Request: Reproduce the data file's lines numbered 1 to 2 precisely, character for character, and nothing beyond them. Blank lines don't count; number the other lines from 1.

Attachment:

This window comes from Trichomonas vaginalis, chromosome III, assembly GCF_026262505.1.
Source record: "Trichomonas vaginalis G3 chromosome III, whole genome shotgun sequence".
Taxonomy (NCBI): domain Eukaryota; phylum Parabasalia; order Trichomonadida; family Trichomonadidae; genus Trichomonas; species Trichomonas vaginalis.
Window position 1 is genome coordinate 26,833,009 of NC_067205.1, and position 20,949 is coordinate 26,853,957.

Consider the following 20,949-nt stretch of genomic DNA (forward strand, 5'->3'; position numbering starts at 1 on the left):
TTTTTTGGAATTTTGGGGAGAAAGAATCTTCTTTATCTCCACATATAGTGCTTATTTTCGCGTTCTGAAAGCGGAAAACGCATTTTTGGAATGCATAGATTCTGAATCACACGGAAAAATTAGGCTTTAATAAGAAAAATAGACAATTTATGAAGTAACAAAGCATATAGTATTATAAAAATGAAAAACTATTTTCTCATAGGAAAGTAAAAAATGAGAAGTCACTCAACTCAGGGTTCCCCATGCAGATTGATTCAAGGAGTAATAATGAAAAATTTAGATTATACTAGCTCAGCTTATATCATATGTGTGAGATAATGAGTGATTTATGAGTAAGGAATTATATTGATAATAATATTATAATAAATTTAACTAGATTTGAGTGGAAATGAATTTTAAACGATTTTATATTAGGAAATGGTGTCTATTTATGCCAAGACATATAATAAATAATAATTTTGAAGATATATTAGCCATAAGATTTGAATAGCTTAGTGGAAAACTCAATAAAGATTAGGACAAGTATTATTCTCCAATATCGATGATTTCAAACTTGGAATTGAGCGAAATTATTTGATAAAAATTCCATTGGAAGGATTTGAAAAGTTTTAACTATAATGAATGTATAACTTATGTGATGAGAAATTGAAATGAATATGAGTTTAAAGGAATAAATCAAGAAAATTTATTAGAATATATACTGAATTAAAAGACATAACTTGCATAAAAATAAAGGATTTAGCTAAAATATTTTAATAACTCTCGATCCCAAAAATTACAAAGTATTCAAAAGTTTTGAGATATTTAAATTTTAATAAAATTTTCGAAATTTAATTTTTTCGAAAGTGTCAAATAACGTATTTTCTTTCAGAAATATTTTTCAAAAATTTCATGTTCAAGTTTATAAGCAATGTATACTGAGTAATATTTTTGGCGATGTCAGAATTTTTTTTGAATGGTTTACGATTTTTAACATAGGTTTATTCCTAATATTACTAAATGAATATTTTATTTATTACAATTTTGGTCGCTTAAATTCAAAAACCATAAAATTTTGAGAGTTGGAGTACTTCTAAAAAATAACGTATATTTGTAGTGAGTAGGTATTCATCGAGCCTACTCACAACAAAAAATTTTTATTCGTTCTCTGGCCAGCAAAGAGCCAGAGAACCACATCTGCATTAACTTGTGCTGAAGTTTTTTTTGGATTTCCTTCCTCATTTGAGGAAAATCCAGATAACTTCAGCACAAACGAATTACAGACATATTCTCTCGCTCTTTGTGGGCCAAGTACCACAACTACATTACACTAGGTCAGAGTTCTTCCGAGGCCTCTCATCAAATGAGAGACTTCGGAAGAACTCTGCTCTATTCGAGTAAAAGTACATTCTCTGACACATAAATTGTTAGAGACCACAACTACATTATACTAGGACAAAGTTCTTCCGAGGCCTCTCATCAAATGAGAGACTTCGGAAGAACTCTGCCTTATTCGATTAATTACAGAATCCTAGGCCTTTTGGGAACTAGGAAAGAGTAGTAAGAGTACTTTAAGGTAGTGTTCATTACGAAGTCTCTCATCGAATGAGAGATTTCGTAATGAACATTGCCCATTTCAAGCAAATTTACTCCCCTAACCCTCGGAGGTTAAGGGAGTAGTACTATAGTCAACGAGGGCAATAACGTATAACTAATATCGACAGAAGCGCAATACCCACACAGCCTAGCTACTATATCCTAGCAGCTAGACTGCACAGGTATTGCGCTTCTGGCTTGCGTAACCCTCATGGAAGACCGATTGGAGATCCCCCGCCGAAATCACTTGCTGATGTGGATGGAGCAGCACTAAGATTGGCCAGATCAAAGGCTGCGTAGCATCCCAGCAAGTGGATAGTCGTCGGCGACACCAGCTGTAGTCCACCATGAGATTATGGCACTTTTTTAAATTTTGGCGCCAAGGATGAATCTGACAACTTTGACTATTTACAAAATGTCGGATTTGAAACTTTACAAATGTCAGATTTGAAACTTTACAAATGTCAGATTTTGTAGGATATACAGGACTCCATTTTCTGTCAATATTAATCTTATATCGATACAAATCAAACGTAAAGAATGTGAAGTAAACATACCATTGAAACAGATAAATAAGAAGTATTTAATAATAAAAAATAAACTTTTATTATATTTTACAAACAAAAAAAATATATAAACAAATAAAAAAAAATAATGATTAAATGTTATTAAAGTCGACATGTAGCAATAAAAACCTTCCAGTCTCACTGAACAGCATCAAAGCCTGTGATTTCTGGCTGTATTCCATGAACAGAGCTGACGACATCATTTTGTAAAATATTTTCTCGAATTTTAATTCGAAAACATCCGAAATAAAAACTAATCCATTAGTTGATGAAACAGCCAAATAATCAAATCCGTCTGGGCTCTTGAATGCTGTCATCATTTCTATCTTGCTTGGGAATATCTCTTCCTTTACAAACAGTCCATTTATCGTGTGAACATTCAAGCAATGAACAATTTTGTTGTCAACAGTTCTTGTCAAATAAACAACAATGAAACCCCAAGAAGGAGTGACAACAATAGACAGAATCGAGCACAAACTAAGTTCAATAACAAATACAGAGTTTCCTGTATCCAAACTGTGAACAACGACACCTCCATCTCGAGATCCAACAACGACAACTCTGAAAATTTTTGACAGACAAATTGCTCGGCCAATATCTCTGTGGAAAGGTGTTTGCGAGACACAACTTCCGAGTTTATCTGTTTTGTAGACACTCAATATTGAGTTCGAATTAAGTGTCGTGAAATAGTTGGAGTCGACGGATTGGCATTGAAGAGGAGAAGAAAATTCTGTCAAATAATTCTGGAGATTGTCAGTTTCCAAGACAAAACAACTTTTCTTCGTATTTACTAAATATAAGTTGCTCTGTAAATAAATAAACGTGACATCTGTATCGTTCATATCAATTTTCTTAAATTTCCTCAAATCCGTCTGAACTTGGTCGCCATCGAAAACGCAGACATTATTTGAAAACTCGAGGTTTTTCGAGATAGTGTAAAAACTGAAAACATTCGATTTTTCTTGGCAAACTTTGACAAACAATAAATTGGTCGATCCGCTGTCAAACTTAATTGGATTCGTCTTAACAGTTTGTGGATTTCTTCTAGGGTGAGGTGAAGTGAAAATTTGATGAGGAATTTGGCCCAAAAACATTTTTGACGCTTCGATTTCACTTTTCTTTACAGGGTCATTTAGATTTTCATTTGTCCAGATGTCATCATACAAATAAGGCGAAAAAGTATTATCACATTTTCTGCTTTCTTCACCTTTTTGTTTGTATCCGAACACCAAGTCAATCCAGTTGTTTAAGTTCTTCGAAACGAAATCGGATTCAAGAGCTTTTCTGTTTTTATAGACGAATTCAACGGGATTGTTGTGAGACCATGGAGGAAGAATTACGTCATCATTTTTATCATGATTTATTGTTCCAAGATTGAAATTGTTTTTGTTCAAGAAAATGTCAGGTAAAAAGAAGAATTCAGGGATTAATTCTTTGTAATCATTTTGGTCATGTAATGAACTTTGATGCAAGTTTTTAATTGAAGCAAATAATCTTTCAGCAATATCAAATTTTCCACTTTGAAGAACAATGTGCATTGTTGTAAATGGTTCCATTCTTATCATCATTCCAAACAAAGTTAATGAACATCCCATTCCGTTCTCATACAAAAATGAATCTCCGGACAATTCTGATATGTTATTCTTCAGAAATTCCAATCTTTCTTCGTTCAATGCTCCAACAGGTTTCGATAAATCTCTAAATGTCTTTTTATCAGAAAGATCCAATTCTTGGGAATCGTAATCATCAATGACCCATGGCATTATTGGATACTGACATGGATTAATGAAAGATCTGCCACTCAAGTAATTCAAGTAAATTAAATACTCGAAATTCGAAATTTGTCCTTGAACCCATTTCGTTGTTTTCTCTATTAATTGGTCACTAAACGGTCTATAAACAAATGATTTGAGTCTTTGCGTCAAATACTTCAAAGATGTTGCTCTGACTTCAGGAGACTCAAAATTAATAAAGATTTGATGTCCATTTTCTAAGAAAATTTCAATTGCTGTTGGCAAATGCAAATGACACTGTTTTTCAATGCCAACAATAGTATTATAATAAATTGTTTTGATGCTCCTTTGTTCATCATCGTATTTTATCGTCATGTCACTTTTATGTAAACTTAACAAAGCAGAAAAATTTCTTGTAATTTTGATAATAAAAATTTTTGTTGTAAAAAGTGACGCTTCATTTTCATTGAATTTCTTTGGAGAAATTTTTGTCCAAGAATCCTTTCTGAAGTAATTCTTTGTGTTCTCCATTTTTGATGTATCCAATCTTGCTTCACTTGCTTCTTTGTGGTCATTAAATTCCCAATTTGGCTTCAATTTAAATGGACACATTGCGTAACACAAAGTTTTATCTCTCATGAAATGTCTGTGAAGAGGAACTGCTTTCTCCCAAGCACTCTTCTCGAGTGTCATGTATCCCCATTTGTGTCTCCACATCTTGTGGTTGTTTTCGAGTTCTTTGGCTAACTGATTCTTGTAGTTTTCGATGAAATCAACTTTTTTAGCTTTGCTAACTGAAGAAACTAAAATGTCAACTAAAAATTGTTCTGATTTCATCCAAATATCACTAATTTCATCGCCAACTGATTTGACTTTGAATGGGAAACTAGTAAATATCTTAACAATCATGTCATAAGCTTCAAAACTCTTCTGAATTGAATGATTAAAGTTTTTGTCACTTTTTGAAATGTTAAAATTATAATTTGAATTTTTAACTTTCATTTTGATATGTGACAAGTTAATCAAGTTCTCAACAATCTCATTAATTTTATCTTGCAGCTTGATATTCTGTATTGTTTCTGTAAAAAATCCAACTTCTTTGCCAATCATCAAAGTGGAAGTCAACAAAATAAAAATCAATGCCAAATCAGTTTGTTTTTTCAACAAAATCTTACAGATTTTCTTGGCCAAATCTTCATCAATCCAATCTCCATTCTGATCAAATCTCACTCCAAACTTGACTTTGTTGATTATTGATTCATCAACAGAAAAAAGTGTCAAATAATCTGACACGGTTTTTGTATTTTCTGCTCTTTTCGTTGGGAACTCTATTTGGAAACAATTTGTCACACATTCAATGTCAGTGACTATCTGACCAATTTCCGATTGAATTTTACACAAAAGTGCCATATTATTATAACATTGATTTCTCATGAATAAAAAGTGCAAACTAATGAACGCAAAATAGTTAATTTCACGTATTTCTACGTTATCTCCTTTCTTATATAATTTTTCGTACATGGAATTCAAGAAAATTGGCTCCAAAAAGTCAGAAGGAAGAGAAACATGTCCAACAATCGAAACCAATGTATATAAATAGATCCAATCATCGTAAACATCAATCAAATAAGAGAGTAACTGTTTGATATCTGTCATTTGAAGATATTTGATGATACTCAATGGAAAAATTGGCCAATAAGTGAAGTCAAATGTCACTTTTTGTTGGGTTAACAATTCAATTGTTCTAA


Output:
This window comes from Trichomonas vaginalis, chromosome III, assembly GCF_026262505.1.
Source record: "Trichomonas vaginalis G3 chromosome III, whole genome shotgun sequence".